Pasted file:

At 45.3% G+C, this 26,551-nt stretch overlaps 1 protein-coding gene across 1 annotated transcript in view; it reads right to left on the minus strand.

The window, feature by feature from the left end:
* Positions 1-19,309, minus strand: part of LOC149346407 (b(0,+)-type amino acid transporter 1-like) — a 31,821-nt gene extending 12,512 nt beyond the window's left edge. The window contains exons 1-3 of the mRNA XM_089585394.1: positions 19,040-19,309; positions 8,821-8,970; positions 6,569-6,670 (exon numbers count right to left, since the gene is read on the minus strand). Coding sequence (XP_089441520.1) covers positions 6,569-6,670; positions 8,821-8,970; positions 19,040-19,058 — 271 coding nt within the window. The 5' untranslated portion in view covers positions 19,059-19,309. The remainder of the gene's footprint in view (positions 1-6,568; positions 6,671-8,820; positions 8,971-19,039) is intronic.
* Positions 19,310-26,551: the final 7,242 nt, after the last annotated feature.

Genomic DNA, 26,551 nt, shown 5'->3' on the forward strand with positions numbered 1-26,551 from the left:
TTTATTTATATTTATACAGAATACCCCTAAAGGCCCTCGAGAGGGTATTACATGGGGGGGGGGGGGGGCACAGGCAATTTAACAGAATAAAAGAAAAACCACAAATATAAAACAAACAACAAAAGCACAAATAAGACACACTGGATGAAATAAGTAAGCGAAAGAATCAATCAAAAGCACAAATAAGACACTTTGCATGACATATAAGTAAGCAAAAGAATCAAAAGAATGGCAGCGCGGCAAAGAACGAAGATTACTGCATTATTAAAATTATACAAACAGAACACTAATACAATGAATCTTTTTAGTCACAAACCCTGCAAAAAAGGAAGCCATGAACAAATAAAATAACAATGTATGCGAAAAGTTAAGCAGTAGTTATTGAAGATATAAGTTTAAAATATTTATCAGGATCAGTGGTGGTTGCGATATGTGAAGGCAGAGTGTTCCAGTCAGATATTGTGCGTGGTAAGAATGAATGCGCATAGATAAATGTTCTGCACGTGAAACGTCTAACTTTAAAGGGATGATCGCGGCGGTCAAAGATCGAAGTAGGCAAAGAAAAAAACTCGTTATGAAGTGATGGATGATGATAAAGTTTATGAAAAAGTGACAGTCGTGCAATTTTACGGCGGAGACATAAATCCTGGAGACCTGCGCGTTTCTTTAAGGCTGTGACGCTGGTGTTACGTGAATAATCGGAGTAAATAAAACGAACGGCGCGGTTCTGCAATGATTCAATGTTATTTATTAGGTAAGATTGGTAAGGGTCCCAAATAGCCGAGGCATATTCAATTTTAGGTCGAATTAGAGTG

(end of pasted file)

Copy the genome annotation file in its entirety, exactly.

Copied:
At 45.3% G+C, this 26,551-nt stretch overlaps 1 protein-coding gene across 1 annotated transcript in view; it reads right to left on the minus strand.

The window, feature by feature from the left end:
* Positions 1-19,309, minus strand: part of LOC149346407 (b(0,+)-type amino acid transporter 1-like) — a 31,821-nt gene extending 12,512 nt beyond the window's left edge. The window contains exons 1-3 of the mRNA XM_089585394.1: positions 19,040-19,309; positions 8,821-8,970; positions 6,569-6,670 (exon numbers count right to left, since the gene is read on the minus strand). Coding sequence (XP_089441520.1) covers positions 6,569-6,670; positions 8,821-8,970; positions 19,040-19,058 — 271 coding nt within the window. The 5' untranslated portion in view covers positions 19,059-19,309. The remainder of the gene's footprint in view (positions 1-6,568; positions 6,671-8,820; positions 8,971-19,039) is intronic.
* Positions 19,310-26,551: the final 7,242 nt, after the last annotated feature.

Genomic DNA, 26,551 nt, shown 5'->3' on the forward strand with positions numbered 1-26,551 from the left:
TTTATTTATATTTATACAGAATACCCCTAAAGGCCCTCGAGAGGGTATTACATGGGGGGGGGGGGGGGCACAGGCAATTTAACAGAATAAAAGAAAAACCACAAATATAAAACAAACAACAAAAGCACAAATAAGACACACTGGATGAAATAAGTAAGCGAAAGAATCAATCAAAAGCACAAATAAGACACTTTGCATGACATATAAGTAAGCAAAAGAATCAAAAGAATGGCAGCGCGGCAAAGAACGAAGATTACTGCATTATTAAAATTATACAAACAGAACACTAATACAATGAATCTTTTTAGTCACAAACCCTGCAAAAAAGGAAGCCATGAACAAATAAAATAACAATGTATGCGAAAAGTTAAGCAGTAGTTATTGAAGATATAAGTTTAAAATATTTATCAGGATCAGTGGTGGTTGCGATATGTGAAGGCAGAGTGTTCCAGTCAGATATTGTGCGTGGTAAGAATGAATGCGCATAGATAAATGTTCTGCACGTGAAACGTCTAACTTTAAAGGGATGATCGCGGCGGTCAAAGATCGAAGTAGGCAAAGAAAAAAACTCGTTATGAAGTGATGGATGATGATAAAGTTTATGAAAAAGTGACAGTCGTGCAATTTTACGGCGGAGACATAAATCCTGGAGACCTGCGCGTTTCTTTAAGGCTGTGACGCTGGTGTTACGTGAATAATCGGAGTAAATAAAACGAACGGCGCGGTTCTGCAATGATTCAATGTTATTTATTAGGTAAGATTGGTAAGGGTCCCAAATAGCCGAGGCATATTCAATTTTAGGTCGAATTAGAGTG